9 began its life with acclaim. Director Shane Acker won a Student Academy Award and a 2004 Oscar nomination for Best Animated Short for his eleven-minute tale of post-apocalyptic ragdoll people. Blown up to feature length and with a screenplay by Pamela Pettler (Corpse Bride), 9 the film is being sold on the name appeal of producers Tim Burton and Timur Bekmambetov (director of Wanted). It’s being sold to gloomy animation aficionados. I can hear the producers saying, “These guys will see anything that?s dark and different.” I advise everyone to surf YouTube and watch the eleven-minute original short by Acker. You’ll save eight bucks and see the more effective and satisfying version of 9. If you wanted to boil 9 down, it’s like The Brave Little Toaster starring the villainous robots from The Matrix. Sound like a winner?
War machines have killed humans. The only life on our planet is a handful of numbered ragdoll creatures. The main hero, #9 (voiced by Elijah Wood), awakes in the home of a dead scientist. The outside world is demolished. He finds other little ragdoll people like him, each numbered 1-8. Together they must try and make sense of this scary new world and survive the roaming robots still on the hunt for… something. #9 accidentally gives life back to the monstrous Machine, who we learn is responsible for the downfall of mankind. Way to go, ragdoll. The Machine is patching together mechanical minions to take over the ashen remains of a post-apocalyptic world absent life. Seriously, I’m at a loss what the big evil Machine hopes to accomplish. Then again, maybe it’s just in need of a hobby.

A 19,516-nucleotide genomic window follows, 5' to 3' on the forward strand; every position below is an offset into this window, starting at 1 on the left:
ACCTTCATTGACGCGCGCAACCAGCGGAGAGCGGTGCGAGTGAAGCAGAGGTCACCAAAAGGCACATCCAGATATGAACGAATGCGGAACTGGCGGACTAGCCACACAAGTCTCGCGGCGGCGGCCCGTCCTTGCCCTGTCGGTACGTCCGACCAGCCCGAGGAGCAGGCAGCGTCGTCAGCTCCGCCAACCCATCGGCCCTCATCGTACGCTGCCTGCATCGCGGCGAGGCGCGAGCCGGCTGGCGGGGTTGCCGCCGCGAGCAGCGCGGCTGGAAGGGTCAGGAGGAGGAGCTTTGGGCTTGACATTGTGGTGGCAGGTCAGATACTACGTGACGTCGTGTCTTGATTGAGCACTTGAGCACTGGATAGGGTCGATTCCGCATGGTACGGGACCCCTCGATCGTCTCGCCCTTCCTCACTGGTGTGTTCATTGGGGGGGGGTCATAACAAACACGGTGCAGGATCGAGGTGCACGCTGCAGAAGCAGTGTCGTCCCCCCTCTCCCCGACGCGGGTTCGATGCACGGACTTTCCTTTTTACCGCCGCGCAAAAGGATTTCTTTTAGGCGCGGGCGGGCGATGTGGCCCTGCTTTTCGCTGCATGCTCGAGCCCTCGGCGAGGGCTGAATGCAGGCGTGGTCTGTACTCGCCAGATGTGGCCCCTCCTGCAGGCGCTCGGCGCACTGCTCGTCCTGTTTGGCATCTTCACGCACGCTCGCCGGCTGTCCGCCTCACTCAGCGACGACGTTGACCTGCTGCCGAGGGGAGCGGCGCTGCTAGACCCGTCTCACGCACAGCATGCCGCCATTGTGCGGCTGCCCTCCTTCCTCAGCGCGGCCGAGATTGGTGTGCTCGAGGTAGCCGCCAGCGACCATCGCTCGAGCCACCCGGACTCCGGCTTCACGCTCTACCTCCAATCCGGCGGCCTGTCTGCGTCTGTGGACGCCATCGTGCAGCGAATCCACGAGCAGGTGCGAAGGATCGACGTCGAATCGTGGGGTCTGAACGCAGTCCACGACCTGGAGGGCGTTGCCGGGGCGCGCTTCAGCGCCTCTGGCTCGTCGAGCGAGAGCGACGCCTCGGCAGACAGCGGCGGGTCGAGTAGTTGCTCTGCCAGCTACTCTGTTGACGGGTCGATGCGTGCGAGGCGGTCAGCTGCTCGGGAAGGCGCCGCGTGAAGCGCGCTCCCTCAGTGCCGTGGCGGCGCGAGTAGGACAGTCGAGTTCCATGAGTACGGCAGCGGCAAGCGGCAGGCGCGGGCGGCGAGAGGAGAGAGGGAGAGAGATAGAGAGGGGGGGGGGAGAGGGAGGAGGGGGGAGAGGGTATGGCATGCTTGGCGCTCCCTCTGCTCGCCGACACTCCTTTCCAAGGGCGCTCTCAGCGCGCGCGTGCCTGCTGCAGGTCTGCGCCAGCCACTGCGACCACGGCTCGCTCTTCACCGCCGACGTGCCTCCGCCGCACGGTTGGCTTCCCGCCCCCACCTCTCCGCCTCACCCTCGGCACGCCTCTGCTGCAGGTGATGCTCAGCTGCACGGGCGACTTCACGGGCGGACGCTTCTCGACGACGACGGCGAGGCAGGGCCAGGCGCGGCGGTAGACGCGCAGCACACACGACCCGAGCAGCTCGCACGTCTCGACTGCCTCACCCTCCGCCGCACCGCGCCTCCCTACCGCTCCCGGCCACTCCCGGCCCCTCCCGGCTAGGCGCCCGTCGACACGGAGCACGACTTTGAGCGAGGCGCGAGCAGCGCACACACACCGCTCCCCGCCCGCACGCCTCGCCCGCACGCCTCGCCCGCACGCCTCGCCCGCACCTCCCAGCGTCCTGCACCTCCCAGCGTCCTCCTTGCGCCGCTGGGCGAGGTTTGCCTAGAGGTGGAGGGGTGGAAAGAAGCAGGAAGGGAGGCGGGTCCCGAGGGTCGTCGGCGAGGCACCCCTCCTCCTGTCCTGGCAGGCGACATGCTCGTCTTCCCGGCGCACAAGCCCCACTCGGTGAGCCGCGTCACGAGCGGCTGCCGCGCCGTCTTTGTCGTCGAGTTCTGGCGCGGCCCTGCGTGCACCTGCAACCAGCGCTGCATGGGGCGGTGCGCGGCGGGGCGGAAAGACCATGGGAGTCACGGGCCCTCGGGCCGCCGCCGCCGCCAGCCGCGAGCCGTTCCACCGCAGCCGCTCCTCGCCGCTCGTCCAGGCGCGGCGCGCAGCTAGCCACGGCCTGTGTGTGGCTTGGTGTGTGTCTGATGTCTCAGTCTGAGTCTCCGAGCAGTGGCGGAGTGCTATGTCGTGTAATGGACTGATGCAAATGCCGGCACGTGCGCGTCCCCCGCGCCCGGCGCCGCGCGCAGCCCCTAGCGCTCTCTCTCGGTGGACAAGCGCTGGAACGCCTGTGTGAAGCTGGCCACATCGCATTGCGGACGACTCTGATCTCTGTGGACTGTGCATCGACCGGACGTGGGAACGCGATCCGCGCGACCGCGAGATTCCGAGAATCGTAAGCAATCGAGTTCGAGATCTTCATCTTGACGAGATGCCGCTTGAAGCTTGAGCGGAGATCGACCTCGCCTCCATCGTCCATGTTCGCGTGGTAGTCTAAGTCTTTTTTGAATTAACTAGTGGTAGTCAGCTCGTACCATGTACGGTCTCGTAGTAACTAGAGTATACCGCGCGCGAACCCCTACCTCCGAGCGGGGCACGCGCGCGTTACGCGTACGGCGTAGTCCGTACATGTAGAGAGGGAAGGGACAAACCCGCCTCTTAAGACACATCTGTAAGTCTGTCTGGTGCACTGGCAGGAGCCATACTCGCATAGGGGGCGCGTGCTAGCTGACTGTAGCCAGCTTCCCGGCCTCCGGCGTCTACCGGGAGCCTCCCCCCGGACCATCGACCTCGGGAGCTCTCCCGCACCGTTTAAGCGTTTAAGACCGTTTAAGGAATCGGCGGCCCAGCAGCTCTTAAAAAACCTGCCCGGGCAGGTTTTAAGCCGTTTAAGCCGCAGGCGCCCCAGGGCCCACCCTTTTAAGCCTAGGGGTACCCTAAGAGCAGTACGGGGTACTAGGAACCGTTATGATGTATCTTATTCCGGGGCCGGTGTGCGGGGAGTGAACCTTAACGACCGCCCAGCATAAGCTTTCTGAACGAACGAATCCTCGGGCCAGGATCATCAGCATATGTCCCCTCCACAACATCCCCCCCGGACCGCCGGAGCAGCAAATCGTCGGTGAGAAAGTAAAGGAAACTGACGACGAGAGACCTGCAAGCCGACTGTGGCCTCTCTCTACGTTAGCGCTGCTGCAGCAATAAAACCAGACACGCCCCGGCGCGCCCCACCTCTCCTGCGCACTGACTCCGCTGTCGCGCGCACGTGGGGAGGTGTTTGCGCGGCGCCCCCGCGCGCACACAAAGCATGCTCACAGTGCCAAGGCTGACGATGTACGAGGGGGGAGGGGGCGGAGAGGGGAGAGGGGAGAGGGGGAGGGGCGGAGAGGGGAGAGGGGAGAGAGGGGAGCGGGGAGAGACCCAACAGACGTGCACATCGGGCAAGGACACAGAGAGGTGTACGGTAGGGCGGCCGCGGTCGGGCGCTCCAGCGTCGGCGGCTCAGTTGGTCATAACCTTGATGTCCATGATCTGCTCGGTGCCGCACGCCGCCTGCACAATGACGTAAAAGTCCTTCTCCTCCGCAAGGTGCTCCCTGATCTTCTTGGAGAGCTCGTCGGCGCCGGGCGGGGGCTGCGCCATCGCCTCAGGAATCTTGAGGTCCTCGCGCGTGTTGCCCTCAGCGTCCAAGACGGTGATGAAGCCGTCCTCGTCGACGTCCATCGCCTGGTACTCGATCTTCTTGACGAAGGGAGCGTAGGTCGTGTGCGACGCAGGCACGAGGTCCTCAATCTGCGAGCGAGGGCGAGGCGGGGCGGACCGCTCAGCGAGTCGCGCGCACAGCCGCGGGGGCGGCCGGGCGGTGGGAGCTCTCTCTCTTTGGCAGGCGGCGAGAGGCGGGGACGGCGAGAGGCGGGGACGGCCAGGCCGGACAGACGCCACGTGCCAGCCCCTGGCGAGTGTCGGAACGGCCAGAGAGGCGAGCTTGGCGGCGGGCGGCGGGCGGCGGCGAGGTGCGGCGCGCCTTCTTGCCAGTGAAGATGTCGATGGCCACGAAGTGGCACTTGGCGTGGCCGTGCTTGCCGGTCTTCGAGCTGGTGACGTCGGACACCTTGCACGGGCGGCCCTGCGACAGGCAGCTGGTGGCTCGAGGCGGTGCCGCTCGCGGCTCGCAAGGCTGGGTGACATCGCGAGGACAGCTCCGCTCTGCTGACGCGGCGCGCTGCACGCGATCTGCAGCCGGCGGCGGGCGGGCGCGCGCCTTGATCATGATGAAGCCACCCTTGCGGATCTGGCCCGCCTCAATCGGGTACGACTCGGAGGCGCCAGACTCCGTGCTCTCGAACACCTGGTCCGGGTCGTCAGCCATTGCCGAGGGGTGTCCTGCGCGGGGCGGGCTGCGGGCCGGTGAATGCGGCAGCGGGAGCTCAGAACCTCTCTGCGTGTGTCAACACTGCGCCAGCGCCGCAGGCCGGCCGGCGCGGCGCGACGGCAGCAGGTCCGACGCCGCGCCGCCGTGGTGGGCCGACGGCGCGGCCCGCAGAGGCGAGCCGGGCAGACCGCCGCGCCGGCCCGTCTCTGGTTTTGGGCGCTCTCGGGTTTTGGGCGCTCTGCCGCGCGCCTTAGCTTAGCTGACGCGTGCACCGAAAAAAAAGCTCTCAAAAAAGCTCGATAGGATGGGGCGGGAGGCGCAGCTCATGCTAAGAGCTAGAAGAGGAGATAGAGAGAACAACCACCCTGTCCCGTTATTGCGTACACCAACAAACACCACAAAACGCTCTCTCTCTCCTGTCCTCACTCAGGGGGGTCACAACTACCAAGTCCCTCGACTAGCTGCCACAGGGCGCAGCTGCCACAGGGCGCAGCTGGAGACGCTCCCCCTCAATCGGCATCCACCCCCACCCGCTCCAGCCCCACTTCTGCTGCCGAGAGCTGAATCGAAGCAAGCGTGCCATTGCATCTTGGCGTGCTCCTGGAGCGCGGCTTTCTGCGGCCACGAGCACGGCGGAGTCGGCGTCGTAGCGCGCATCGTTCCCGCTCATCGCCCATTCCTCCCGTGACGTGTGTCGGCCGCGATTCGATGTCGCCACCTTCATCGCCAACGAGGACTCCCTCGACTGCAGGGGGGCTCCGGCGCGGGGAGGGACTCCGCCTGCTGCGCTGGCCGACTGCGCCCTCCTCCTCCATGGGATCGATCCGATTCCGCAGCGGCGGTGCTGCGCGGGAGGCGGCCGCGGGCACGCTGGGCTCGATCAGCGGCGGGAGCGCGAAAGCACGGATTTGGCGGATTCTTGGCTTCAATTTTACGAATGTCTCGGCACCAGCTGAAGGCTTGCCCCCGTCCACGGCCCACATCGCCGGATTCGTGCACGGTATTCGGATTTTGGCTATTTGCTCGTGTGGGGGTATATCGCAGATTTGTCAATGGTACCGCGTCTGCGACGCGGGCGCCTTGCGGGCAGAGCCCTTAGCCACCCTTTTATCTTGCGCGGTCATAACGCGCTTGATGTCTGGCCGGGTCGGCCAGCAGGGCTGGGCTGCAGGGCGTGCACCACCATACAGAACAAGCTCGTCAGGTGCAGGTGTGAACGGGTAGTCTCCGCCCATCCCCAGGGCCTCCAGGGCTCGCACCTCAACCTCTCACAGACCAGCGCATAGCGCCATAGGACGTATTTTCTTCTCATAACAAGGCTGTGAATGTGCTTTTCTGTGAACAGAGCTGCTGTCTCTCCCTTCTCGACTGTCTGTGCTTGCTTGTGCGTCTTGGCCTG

Even at a scant 79 minutes, 9 the movie still feels stretched and draggy, chiefly because the plot is lousy and the character work stopped at the design stage. I was bored throughout, I didn’t care about any character, and the movie failed to even arouse my curiosity to solve the mysteries of the movie. I didn’t even care if I found out why these ragdoll creatures existed or what had happened to leave the world in chaos. I sat in my chair, completely uninvolved with what was happening onscreen. Part of this is because a majority of the plot involves these tiny characters walking from one point (a church) to another (a factory) over and over again; the plot could be substituted by a linear line connecting Point A and Point B. It’s all so crushingly repetitious. And these are not short distances either, compounded by the fact that it’s little eight-inch ragdolls walking these great expanses of land. I invite every reader to position two fingers on their hand, index and middle, and then proceed to pretend to walk across. That, ladies and gentlemen, is the miniature plot of 9 magnified for your edification. Just imagine weird robots chasing after your fingers and you get the drill. There’s not enough story here to make the jump and fill out a feature film.